Family law deals with the regulation of the most sensitive relationships in our lives—those between wives and husbands, between parents and children, and between people who share a household. Family law regulates entry into family status relationships, such as marriage, and the ways to get out of them, such as divorce. It regulates the ongoing nature of those relationships including duties, obligations, rights, and privileges vested in the members of a family by virtue of their relationships with one another.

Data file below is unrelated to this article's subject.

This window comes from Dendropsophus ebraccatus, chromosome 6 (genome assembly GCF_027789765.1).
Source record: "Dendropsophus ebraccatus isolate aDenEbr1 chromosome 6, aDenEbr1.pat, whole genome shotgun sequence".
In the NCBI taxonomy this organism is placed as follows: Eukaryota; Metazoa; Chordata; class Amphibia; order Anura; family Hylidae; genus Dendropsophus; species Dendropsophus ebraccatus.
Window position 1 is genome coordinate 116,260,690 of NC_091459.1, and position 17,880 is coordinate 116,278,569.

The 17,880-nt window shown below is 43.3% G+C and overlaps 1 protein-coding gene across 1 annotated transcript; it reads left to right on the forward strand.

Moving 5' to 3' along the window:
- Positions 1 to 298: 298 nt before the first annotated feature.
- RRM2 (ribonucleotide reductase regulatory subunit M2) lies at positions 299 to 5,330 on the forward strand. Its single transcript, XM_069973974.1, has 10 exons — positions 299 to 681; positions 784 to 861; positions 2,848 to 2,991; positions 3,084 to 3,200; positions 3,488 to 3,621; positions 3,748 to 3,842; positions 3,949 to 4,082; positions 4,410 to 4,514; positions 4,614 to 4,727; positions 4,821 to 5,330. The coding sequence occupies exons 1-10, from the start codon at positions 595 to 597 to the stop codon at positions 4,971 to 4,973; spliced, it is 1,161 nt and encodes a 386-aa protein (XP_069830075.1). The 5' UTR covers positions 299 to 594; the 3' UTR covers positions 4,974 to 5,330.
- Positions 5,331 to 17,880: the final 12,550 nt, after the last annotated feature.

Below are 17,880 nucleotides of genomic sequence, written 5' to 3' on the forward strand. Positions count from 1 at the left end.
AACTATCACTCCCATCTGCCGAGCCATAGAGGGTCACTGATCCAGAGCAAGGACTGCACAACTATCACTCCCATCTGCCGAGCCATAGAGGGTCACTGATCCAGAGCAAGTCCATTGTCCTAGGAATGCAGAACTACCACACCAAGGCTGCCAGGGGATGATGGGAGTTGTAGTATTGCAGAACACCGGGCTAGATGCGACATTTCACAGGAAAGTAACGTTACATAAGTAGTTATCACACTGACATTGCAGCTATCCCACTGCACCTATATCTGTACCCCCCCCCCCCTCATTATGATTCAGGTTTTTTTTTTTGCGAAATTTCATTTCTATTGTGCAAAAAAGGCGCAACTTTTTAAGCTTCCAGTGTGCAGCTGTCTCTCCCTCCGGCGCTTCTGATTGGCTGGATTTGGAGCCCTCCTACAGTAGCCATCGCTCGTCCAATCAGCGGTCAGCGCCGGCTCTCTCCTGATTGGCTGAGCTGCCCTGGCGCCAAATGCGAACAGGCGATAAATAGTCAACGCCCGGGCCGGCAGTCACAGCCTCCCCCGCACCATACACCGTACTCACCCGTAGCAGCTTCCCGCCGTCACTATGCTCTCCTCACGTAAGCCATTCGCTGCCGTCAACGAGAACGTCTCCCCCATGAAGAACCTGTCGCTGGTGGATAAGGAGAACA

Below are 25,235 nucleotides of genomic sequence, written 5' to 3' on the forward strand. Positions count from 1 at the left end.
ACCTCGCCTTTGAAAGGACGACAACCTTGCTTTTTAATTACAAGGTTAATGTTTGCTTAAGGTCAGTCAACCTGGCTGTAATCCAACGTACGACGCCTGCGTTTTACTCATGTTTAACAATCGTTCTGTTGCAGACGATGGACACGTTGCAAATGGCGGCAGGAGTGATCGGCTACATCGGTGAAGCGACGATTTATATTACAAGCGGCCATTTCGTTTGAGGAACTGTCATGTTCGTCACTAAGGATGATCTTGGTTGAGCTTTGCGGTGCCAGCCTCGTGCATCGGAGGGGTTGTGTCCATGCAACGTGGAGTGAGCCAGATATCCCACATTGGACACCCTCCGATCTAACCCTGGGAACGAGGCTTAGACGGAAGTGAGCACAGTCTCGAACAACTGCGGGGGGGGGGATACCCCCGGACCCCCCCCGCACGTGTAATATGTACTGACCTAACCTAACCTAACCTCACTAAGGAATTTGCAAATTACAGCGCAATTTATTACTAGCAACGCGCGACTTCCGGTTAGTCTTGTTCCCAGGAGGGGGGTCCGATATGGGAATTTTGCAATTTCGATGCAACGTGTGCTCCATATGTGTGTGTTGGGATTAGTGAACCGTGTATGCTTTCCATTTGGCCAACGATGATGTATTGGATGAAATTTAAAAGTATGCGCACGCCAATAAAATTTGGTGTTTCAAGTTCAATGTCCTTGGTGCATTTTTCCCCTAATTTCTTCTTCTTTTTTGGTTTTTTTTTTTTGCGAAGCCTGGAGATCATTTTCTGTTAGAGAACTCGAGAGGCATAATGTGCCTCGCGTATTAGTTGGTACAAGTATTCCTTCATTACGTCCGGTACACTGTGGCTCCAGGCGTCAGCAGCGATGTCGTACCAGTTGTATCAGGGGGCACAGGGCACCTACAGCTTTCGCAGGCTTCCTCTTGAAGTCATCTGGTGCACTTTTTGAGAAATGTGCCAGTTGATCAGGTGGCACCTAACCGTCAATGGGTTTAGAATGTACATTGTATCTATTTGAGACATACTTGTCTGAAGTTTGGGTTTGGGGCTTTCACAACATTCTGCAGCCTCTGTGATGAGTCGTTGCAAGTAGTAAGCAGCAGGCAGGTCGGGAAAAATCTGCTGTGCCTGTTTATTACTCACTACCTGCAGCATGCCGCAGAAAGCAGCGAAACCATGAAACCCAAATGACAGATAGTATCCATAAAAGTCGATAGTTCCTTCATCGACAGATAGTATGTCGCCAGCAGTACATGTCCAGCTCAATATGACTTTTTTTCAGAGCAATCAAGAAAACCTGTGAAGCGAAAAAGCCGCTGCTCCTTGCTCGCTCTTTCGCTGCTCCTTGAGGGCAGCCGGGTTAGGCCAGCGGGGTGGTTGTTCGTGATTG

Generally, state domestic relations law balances two distinct and opposite ends of liberty interests, both of which are of paramount importance to the state: the preservation of family privacy and the protection of individual members of a family. The competition between these two positions has been highlighted in the wake of Roe v. Wade. Family law has experienced some dramatic changes in the forty years since this landmark decision. The ease of obtaining a divorce has increased, while the statutory requirements for entering into marriage are undergoing alteration, and more individuals are opting out of marriage in favor of cohabitation. Parenting rights and duties have changed, and rights and privileges of children have been altered. This Article examines whether, how, and why any of those changes are related to Roe.